Miss Gertrude G. Hooper and her Doll

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If the identification penciled on the back of this carte de visite is correct, this little girl is Gertrude G. Hooper (b. March 1869, Md.), daughter of Baltimore cotton manufacturer William John Hooper (1836-1911) and Emily Gladding Hooper (b. abt. 1838, Md.).

In 1874, the date given along with her name, Gertrude would have been about five years old. She was the granddaughter of cotton duck manufacturer William E. Hooper (1812-1885) who, with H. N. Gambrill, bought a Woodberry cotton mill in 1849.

In 1865, the men dissolved their partnership, Gambrill founding Druid Mills, and Hooper taking into partnership his sons, William J., Theodore, and James Hooper.

By the time of the elder Hooper’s death, William E. Hooper & Sons had expanded to include three more mills at Woodberry: the Park, Meadow, and the Clipper, and the Washington Mills at Mt. Washington.

According to the New York Tribune’s obituary, the Hooper firm was at that time one of the largest in its line in the country. The mills made use of the water power along Jones Falls, on the eastern border of Druid Hill Park. They closed permanently in 1961.

Today property developers are working to turn Clipper Mill, and the neighboring Poole and Hunt Foundry, into fashionable studios and offices.

Gertrude’s father William J. Hooper (1836-1911) also at that time owned the Baltimore Herald newspaper and another cotton mill in North Carolina. The family lived on Lafayette Avenue in 1880, at 1923 W. Lanvale Street in 1900, and then in 1910 at fashionable 1504 McCulloh Street between Druid Hill Avenue and Eutaw Place.

William J. Hooper is buried in Green Mount Cemetery, Baltimore.

The reverse includes Daniel Bendann’ familiar coat of arms backmark. His “Galleries of Photography” were located at 26 N. Charles Street from 1874 to 1879.

Color Me Badly, Bendann

Even the renowned Bendanns could turn out bad work. I was fortunate to acquire two Bendann Brothers carte de visites of the same subject. One has been hand-tinted; one has not. The contrast is striking. Instead of animating nature, an unskilled hand has marred it.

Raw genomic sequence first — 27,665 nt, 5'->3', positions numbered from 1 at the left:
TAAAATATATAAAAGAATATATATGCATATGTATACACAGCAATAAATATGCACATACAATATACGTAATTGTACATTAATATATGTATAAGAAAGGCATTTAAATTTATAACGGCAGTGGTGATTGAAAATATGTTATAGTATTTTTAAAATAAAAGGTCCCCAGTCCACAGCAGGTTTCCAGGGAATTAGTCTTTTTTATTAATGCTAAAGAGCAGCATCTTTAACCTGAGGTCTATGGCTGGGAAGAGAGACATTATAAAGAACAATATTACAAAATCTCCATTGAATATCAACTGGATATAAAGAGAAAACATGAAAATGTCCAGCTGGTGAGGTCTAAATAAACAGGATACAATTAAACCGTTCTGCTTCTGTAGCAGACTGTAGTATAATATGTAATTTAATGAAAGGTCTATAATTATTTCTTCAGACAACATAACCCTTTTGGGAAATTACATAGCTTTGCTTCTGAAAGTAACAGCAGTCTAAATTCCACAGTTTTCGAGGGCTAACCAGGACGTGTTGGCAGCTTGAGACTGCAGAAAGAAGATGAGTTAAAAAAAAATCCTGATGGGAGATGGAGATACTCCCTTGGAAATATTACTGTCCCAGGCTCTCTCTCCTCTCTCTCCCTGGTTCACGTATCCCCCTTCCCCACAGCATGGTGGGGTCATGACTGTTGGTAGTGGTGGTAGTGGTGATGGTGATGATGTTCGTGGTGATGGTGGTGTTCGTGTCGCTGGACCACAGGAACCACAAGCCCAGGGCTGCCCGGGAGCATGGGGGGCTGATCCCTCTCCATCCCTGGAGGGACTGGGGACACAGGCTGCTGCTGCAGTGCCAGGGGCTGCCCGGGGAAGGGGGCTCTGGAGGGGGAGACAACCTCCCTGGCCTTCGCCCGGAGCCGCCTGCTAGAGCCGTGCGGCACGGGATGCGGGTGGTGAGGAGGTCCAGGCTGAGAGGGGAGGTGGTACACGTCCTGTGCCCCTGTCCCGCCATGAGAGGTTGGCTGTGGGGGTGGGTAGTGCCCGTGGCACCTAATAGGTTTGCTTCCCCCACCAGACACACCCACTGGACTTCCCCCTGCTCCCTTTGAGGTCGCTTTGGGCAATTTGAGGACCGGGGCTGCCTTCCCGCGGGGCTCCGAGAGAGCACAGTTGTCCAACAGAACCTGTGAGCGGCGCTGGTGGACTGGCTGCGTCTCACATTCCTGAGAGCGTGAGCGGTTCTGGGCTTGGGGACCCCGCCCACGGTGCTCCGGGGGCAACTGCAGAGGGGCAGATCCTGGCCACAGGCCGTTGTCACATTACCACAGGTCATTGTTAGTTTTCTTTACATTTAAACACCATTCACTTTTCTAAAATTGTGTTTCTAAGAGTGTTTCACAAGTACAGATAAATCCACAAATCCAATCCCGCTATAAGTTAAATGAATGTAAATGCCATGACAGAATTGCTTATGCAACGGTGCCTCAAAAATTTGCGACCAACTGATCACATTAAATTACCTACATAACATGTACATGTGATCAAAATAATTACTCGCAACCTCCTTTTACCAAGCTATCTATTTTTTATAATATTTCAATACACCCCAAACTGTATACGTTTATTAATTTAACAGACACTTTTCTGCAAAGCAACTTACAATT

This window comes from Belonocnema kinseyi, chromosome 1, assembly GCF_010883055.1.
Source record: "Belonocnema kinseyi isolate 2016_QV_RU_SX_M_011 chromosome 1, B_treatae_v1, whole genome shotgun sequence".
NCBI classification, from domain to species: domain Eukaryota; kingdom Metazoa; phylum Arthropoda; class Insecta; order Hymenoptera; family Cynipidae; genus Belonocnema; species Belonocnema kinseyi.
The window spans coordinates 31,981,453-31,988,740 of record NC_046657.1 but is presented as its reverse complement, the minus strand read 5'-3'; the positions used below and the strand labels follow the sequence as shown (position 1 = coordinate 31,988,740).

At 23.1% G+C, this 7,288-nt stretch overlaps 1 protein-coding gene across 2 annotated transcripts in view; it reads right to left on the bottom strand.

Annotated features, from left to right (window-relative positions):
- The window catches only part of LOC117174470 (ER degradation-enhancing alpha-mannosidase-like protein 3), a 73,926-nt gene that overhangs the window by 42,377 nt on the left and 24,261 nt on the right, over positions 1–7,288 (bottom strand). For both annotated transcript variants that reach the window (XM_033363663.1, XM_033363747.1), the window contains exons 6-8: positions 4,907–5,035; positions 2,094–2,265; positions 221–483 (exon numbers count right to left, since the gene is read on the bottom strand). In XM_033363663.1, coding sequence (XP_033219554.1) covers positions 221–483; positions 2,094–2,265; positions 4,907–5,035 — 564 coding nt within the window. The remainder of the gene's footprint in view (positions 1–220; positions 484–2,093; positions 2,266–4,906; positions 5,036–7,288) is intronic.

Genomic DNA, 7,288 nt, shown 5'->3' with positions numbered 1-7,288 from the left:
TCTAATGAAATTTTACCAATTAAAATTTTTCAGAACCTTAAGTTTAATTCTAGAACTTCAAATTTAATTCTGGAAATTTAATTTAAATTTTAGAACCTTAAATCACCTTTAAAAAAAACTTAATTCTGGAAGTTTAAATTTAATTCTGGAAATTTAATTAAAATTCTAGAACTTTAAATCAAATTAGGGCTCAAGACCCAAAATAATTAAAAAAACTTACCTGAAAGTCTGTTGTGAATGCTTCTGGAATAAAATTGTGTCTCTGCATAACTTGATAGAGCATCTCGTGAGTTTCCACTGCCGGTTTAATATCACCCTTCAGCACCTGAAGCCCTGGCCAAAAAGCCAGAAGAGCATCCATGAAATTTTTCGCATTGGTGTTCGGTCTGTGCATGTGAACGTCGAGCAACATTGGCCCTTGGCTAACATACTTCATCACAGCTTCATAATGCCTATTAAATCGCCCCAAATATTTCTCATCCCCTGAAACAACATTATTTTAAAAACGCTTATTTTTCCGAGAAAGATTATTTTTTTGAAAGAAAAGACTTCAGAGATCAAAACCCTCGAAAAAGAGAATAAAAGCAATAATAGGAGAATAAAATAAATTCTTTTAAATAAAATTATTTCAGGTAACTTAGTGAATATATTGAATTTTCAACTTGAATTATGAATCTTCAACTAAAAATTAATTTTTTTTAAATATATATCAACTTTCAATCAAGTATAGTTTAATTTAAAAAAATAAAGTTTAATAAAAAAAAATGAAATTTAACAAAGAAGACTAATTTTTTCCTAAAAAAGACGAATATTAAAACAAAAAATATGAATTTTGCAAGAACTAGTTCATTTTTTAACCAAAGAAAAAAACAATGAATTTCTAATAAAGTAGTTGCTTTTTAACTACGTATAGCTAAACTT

These two cartes were produced at the Bendanns’ 205 W. Baltimore Street gallery, which, according to Ross Kelbaugh‘s Directory of Baltimore Photographers, the brothers occupied from 1859 to 1860.

Bendann with Blind Emboss

This ca. 1860 carte de visite has an unusual  blind-embossed “Bendann” mark instead of the usual printed studio mark.

According to Baltimore photography historian Ross Kelbaugh, Daniel Bendann opened his own studio in Richmond, Virginia in 1856. In 1858, he worked as a photographer for the B & O Railroad. He and his brother, David Bendann, opened their Baltimore studio in 1859.

I have one other Baltimore card photograph with a blind-emboss studio mark:  A carte de visite by Henry Pollock. Blind-emboss may be an indication of an earlier date in the wet plate era.

Like some earlier cartes in my collection, including the Pollock, this Bendann cdv was made with austere props on a thin, ivory card stock without border lines.

His coat is shorter and more fitted than the the typical sack coat of the 1860s. He wears a matching vest and contrasting checked trousers. His necktie is worn vertically, in a soft knot at the neck–a style that seems to have been common in the 1870s.

Without additional information about how the Bendanns marked their early work and when the blind emboss mark was in use, is not possible to be sure  when  this carte was produced.

Bogardus & Bendann, Briefly

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“Messrs. BENDANN Bros., of this city, have entered into copartnership with Mr. Abraham Bogardus, of New York, to commence on Jan. 1st, 1872,” read an announcement in the January 1872 issue of Richard Walzl’s journal The Photographer’s Friend.

The above sensitive portrait of a young girl was made during this brief New York partnership. Horace Greeley and Samuel F. B. Morse were among the sitters who visited their studio. The three-story brick building, at 1153 Broadway near 27th Street, still stands.

By 1874, Daniel and David Bendann were again listed in Woods’ Baltimore City Directory.